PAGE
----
This week the government announced a further loan scheme to help small and medium-sized businesses affected by coronavirus. In a reaction to the criticism received for the Coronavirus Business Interruption Loan Scheme (“CBILS”) and its implementation, the Bounce Bank Loan Scheme is promised as a simplified scheme which allows small and medium-sized businesses to borrow up to 25% of their turnover, capped at £50,000.
Since the start of the coronavirus outbreak, the UK government has launched a number of schemes offering financial support for businesses. This support includes the Coronavirus Job Retention Scheme, the Small Business Grant Fund, the Self-Employment Income Support Scheme and the Coronavirus Business Interruption Loan Scheme (“CBILS”).
This blog will explore the difficulties currently facing tech coworking spaces in light of the Covid-19 pandemic, how providers can keep tenants engaged and what the future may hold for these spaces. For an audio introduction to this topic, please listen to episode 7 of our Tech in Two Minutes podcast.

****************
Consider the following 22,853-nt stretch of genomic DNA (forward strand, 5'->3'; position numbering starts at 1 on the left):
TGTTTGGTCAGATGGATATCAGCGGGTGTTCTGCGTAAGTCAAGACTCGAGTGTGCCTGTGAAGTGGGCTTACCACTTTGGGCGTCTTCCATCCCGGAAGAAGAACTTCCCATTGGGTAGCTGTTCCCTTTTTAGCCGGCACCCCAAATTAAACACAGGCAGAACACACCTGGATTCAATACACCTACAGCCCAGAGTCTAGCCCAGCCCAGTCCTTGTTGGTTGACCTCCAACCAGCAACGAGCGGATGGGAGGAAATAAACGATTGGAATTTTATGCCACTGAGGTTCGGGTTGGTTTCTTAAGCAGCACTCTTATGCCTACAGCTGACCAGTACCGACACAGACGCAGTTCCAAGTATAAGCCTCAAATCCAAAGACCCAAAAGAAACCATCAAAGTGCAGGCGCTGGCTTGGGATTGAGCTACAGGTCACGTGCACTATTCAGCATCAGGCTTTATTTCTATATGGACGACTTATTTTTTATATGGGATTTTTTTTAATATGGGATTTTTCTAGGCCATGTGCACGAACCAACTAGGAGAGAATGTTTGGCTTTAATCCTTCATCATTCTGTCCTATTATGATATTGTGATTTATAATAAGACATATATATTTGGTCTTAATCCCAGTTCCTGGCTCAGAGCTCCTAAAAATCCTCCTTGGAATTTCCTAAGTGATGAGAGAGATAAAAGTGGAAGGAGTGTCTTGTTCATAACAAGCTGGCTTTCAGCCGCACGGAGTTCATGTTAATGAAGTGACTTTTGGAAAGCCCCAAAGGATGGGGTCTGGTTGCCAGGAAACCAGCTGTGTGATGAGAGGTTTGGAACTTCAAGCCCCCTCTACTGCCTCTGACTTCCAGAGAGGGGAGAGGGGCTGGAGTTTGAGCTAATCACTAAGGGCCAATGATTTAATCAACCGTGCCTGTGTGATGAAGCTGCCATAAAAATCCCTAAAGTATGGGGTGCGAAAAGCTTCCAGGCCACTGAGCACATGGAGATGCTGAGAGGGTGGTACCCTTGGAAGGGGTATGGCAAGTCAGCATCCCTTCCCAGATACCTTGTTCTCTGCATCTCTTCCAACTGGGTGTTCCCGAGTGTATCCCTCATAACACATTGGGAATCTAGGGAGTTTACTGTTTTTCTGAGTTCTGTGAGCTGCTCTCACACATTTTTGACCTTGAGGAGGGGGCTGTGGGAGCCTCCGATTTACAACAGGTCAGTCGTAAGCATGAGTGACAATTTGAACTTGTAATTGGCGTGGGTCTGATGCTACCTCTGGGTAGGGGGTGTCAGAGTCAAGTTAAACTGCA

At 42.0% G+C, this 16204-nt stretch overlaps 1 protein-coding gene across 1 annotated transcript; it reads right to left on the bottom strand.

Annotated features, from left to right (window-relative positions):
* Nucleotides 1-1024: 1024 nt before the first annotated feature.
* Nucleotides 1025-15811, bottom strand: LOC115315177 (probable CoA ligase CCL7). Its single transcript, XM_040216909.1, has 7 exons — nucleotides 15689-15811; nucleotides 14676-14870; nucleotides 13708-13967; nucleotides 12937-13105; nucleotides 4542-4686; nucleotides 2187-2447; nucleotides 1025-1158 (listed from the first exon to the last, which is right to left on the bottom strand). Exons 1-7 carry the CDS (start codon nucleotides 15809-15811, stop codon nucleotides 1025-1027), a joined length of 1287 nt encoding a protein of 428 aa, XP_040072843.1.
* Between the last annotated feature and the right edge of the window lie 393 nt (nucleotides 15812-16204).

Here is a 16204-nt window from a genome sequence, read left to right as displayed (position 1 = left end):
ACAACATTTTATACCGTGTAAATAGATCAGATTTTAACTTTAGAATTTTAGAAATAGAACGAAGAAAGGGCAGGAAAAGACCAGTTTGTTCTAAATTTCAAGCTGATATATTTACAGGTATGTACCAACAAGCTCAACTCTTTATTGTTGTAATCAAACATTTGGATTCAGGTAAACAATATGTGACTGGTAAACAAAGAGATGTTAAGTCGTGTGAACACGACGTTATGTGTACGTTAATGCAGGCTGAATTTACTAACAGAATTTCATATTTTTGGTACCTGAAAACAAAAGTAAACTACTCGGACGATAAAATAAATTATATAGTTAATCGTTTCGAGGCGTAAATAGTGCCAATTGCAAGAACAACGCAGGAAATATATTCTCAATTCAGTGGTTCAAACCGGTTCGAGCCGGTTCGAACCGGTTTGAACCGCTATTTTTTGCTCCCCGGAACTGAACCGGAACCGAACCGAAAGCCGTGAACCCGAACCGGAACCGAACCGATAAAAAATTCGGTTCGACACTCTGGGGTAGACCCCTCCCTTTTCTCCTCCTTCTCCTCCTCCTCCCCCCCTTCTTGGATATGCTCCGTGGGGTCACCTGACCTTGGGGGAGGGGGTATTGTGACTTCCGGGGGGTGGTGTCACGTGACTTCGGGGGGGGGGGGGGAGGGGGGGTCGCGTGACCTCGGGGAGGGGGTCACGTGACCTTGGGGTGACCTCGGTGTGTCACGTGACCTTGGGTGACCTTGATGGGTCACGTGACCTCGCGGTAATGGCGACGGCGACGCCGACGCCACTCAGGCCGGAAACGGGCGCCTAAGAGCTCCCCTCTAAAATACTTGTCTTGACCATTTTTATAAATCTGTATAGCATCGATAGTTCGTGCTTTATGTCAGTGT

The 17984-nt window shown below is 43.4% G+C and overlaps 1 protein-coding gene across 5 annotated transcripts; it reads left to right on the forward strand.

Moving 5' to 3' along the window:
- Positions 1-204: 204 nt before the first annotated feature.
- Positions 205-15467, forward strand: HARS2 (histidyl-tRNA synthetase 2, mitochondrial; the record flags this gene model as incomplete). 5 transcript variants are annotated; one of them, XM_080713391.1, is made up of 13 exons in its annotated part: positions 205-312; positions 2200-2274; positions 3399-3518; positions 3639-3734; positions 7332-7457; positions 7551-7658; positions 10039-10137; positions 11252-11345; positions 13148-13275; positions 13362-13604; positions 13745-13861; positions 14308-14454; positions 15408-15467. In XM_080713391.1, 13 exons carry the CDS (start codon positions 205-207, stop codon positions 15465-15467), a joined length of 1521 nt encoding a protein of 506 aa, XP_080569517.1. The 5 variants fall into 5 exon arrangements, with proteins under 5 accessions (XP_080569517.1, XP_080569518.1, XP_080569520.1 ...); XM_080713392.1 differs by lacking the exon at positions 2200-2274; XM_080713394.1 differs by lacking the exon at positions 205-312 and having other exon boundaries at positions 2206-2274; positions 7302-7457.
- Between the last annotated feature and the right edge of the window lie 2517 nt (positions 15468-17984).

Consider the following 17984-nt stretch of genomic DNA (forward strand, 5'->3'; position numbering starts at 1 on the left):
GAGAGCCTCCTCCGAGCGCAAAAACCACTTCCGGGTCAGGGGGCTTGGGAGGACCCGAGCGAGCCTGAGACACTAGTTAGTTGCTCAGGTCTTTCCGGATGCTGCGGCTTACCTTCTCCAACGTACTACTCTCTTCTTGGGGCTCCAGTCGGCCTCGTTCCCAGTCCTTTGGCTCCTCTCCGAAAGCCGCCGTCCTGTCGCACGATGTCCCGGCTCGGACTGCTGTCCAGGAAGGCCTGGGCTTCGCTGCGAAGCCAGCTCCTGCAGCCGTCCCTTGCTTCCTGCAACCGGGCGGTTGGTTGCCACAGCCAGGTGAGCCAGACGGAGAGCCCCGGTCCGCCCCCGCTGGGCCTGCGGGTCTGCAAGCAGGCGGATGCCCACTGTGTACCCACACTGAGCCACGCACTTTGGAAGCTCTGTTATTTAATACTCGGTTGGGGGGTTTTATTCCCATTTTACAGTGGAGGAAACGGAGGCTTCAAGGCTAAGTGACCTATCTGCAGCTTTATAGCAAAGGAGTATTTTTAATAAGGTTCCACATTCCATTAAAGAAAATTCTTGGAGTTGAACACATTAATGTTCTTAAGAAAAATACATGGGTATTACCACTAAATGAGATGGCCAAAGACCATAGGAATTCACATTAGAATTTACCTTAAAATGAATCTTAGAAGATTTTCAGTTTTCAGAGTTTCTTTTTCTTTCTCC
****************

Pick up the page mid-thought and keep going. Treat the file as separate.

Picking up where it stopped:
The grandly titled Coronavirus Business Interruption Loan Scheme (“CBILS”) was announced by Rishi Sunak as part of his first budget on 11th March. Sunak, in the position of chancellor for only a matter of days, set out a series of plans which he claimed would represent the biggest fiscal boost to the economy in 30 years, and which were also intended to protect the UK economy from the impact of Covid-19.
When is a director a director? At first glance this may appear to be a facile question. Why would individuals who only carry the title “director” fall within this group? Surely a director must be someone who has been formally appointed as a director? Well, yes and no. For instance, someone who is involved in the day to day management of a business, but has not been formally appointed as a director or someone who tells the board what to do may also be considered to be a director for the purposes of company law.